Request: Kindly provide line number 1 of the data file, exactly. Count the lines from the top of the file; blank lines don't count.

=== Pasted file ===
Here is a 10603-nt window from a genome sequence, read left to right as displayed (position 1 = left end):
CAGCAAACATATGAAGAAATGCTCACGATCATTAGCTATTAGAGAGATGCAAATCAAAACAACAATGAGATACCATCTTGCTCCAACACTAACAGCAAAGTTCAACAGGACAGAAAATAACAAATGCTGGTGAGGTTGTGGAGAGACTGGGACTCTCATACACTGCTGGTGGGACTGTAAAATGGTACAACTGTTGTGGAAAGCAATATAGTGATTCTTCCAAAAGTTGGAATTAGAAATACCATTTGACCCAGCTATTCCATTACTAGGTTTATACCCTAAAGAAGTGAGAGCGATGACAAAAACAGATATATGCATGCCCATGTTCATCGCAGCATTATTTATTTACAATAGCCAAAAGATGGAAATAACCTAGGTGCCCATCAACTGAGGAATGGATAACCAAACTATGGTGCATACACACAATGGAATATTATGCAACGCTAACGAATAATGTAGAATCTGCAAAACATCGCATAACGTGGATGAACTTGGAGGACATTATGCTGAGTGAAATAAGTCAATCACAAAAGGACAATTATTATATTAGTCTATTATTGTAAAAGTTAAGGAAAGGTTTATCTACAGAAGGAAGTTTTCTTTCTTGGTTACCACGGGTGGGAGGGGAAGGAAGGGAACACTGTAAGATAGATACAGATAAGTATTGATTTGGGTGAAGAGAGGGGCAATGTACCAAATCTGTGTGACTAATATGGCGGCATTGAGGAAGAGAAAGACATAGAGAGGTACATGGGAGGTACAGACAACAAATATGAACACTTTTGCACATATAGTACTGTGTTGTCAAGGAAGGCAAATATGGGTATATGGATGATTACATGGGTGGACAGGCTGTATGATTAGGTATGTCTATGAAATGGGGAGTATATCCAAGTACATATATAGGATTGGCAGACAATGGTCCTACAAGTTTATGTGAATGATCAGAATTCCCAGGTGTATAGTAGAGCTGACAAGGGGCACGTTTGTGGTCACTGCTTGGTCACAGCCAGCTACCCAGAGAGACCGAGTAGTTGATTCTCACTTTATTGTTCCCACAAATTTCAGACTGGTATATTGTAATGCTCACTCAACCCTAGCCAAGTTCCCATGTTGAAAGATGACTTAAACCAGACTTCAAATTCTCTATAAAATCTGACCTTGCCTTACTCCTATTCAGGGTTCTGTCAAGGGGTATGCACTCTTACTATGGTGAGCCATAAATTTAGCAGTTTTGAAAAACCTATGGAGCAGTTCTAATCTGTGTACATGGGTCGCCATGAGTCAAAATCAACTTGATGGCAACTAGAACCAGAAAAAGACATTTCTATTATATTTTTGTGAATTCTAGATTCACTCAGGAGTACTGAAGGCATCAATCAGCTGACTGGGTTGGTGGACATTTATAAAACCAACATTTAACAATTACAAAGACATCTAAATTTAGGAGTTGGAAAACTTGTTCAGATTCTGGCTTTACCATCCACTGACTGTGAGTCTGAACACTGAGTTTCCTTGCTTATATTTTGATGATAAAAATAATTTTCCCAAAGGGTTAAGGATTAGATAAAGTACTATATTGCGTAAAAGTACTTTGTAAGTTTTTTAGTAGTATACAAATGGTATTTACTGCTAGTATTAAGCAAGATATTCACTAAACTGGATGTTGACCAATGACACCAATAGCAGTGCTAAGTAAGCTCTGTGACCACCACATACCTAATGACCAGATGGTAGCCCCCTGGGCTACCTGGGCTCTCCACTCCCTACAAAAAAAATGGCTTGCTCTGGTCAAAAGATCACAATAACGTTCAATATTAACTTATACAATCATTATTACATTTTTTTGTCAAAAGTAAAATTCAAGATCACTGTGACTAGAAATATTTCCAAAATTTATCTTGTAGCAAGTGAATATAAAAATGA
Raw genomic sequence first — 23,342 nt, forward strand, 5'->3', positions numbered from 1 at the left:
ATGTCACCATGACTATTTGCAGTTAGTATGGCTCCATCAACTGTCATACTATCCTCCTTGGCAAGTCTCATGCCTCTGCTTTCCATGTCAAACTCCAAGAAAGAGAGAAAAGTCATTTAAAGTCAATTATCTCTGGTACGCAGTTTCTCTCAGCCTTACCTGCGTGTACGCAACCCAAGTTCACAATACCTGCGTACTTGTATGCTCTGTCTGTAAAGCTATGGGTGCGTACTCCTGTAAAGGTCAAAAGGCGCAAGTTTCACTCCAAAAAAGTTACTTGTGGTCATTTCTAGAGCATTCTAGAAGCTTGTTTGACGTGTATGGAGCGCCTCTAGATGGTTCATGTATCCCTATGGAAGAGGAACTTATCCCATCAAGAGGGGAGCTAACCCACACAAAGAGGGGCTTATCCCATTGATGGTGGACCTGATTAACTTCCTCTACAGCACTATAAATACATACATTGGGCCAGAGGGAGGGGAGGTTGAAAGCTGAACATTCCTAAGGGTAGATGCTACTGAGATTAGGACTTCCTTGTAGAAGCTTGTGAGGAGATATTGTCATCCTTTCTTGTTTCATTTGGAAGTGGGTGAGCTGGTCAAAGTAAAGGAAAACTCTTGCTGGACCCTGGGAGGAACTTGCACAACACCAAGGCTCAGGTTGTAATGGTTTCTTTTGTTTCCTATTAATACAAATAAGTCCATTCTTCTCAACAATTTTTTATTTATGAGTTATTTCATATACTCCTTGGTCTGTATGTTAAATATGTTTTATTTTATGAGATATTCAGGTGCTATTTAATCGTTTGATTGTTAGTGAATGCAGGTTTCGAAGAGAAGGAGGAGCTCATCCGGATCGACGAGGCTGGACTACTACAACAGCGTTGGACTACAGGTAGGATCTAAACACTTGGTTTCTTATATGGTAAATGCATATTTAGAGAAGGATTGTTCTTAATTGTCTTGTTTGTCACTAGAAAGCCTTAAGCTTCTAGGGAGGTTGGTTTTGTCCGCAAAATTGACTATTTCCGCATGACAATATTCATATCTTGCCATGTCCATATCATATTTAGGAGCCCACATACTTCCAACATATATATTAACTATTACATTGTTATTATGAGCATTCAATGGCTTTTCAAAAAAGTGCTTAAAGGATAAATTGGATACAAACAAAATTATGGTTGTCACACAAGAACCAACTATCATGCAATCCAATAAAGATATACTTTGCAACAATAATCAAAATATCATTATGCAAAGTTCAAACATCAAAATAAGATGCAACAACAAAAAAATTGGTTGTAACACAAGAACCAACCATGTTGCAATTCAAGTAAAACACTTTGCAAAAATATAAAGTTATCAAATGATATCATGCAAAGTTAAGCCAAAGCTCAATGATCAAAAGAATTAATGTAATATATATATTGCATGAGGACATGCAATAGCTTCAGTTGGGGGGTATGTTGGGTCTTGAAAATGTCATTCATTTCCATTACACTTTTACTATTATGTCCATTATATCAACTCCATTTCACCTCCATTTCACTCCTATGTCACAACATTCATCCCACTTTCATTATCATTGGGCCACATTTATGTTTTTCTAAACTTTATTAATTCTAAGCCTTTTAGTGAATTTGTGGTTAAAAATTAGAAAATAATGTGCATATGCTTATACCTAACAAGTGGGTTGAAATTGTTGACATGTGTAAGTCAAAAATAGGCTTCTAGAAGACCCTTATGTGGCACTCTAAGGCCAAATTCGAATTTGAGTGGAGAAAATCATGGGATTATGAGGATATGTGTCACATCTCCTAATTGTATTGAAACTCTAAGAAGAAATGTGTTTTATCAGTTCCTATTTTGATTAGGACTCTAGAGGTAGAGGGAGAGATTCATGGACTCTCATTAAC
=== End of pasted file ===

Here is a 10603-nt window from a genome sequence, read left to right as displayed (position 1 = left end):